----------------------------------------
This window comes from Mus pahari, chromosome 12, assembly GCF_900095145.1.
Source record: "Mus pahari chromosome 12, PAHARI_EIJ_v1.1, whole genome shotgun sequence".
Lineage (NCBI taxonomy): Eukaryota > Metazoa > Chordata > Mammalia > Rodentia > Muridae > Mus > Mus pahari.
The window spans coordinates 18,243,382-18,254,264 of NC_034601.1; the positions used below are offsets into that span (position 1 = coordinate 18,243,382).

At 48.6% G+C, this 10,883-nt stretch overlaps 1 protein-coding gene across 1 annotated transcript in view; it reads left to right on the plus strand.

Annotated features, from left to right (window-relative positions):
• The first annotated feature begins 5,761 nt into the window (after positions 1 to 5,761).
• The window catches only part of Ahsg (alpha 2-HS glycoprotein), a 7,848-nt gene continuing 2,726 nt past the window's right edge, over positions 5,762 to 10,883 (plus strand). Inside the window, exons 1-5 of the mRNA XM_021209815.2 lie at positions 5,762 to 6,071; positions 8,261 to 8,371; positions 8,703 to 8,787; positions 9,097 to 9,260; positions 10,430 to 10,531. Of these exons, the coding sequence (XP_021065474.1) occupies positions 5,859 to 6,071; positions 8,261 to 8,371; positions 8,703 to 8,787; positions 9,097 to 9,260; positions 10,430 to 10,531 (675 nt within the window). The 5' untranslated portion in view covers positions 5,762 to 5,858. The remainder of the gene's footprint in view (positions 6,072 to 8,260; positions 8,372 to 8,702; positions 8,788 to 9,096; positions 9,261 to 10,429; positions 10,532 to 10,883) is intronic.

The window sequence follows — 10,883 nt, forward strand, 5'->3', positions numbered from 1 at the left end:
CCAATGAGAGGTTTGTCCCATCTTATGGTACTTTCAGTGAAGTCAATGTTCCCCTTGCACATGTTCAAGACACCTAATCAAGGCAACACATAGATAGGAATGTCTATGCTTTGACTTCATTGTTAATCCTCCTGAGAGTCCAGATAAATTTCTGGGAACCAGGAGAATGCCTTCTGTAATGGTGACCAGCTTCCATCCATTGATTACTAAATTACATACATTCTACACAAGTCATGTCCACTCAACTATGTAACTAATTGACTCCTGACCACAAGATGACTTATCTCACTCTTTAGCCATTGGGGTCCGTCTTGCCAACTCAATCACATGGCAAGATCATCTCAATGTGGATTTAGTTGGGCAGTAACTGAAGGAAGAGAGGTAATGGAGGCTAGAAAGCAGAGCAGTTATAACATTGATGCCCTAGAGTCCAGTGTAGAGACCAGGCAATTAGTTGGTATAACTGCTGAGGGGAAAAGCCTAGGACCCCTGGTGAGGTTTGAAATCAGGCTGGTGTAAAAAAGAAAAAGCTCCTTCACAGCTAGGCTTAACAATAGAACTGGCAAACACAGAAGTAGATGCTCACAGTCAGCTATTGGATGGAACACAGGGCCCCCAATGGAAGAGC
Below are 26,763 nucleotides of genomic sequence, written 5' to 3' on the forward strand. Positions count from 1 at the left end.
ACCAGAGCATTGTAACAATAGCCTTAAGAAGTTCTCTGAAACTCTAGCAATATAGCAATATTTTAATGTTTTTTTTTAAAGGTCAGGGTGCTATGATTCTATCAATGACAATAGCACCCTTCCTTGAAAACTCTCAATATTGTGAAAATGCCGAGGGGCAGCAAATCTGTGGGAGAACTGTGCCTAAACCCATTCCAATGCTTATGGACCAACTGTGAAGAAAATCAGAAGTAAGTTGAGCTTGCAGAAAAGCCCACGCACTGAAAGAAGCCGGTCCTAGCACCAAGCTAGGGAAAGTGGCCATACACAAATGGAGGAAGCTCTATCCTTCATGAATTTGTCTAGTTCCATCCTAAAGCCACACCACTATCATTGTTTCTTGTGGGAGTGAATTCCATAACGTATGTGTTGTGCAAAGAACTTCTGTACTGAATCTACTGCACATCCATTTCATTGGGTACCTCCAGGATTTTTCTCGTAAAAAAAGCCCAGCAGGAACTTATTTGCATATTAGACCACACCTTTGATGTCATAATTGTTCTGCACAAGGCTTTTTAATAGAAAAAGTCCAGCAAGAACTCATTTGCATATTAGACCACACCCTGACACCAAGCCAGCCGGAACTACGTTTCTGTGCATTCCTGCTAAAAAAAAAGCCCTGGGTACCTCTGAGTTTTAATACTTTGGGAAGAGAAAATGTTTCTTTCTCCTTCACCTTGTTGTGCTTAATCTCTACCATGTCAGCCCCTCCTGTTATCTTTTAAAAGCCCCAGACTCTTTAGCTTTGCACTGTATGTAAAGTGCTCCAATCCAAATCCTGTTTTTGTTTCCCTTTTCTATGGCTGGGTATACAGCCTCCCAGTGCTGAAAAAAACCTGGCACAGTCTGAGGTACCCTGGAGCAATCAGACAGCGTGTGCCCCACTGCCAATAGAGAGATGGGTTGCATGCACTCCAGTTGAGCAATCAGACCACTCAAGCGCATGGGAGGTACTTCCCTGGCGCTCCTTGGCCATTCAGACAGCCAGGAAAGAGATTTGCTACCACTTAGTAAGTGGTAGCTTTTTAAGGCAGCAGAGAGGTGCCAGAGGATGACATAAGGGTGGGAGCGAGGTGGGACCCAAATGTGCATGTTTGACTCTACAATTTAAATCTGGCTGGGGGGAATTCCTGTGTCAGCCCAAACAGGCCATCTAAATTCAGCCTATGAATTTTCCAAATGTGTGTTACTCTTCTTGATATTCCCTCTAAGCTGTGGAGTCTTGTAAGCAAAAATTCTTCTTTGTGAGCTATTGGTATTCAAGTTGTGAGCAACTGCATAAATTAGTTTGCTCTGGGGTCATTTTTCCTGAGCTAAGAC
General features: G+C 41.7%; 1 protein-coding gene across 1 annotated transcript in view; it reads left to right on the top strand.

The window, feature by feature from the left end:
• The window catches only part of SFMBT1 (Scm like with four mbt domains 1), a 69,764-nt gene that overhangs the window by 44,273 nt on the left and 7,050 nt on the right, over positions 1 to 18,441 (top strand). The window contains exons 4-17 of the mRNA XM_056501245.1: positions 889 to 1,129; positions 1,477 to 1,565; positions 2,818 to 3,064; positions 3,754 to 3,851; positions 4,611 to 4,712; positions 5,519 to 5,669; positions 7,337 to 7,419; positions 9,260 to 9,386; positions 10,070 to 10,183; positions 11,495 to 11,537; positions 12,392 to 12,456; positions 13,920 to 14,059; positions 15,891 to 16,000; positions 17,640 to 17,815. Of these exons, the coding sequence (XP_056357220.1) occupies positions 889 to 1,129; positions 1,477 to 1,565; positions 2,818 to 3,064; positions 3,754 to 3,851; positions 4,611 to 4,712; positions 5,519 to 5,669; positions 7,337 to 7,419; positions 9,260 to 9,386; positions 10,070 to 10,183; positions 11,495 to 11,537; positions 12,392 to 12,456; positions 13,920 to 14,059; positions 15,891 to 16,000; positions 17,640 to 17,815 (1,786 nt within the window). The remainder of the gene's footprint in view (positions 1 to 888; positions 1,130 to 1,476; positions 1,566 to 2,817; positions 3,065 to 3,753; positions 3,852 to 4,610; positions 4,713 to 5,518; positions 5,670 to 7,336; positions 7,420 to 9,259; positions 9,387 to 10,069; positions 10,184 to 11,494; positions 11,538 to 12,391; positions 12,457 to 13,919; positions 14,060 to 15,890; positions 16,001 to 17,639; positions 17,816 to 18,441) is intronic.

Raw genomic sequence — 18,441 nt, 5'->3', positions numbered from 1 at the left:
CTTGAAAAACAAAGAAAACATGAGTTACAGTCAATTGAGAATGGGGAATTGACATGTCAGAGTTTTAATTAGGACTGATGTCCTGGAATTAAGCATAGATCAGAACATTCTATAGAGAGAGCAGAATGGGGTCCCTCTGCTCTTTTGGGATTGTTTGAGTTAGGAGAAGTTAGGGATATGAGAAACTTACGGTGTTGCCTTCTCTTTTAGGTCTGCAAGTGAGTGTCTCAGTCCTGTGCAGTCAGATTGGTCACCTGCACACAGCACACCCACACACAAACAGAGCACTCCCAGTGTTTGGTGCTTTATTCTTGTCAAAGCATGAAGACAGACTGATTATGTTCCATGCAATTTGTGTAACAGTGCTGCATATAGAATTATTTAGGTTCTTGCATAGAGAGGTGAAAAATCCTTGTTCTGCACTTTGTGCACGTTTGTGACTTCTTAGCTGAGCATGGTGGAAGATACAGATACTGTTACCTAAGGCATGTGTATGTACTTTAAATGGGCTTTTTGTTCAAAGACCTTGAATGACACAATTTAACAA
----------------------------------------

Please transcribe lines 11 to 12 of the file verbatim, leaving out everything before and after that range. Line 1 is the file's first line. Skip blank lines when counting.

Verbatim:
Below are 26,763 nucleotides of genomic sequence, written 5' to 3' on the forward strand. Positions count from 1 at the left end.
ACCAGAGCATTGTAACAATAGCCTTAAGAAGTTCTCTGAAACTCTAGCAATATAGCAATATTTTAATGTTTTTTTTTAAAGGTCAGGGTGCTATGATTCTATCAATGACAATAGCACCCTTCCTTGAAAACTCTCAATATTGTGAAAATGCCGAGGGGCAGCAAATCTGTGGGAGAACTGTGCCTAAACCCATTCCAATGCTTATGGACCAACTGTGAAGAAAATCAGAAGTAAGTTGAGCTTGCAGAAAAGCCCACGCACTGAAAGAAGCCGGTCCTAGCACCAAGCTAGGGAAAGTGGCCATACACAAATGGAGGAAGCTCTATCCTTCATGAATTTGTCTAGTTCCATCCTAAAGCCACACCACTATCATTGTTTCTTGTGGGAGTGAATTCCATAACGTATGTGTTGTGCAAAGAACTTCTGTACTGAATCTACTGCACATCCATTTCATTGGGTACCTCCAGGATTTTTCTCGTAAAAAAAGCCCAGCAGGAACTTATTTGCATATTAGACCACACCTTTGATGTCATAATTGTTCTGCACAAGGCTTTTTAATAGAAAAAGTCCAGCAAGAACTCATTTGCATATTAGACCACACCCTGACACCAAGCCAGCCGGAACTACGTTTCTGTGCATTCCTGCTAAAAAAAAAGCCCTGGGTACCTCTGAGTTTTAATACTTTGGGAAGAGAAAATGTTTCTTTCTCCTTCACCTTGTTGTGCTTAATCTCTACCATGTCAGCCCCTCCTGTTATCTTTTAAAAGCCCCAGACTCTTTAGCTTTGCACTGTATGTAAAGTGCTCCAATCCAAATCCTGTTTTTGTTTCCCTTTTCTATGGCTGGGTATACAGCCTCCCAGTGCTGAAAAAAACCTGGCACAGTCTGAGGTACCCTGGAGCAATCAGACAGCGTGTGCCCCACTGCCAATAGAGAGATGGGTTGCATGCACTCCAGTTGAGCAATCAGACCACTCAAGCGCATGGGAGGTACTTCCCTGGCGCTCCTTGGCCATTCAGACAGCCAGGAAAGAGATTTGCTACCACTTAGTAAGTGGTAGCTTTTTAAGGCAGCAGAGAGGTGCCAGAGGATGACATAAGGGTGGGAGCGAGGTGGGACCCAAATGTGCATGTTTGACTCTACAATTTAAATCTGGCTGGGGGGAATTCCTGTGTCAGCCCAAACAGGCCATCTAAATTCAGCCTATGAATTTTCCAAATGTGTGTTACTCTTCTTGATATTCCCTCTAAGCTGTGGAGTCTTGTAAGCAAAAATTCTTCTTTGTGAGCTATTGGTATTCAAGTTGTGAGCAACTGCATAAATTAGTTTGCTCTGGGGTCATTTTTCCTGAGCTAAGAC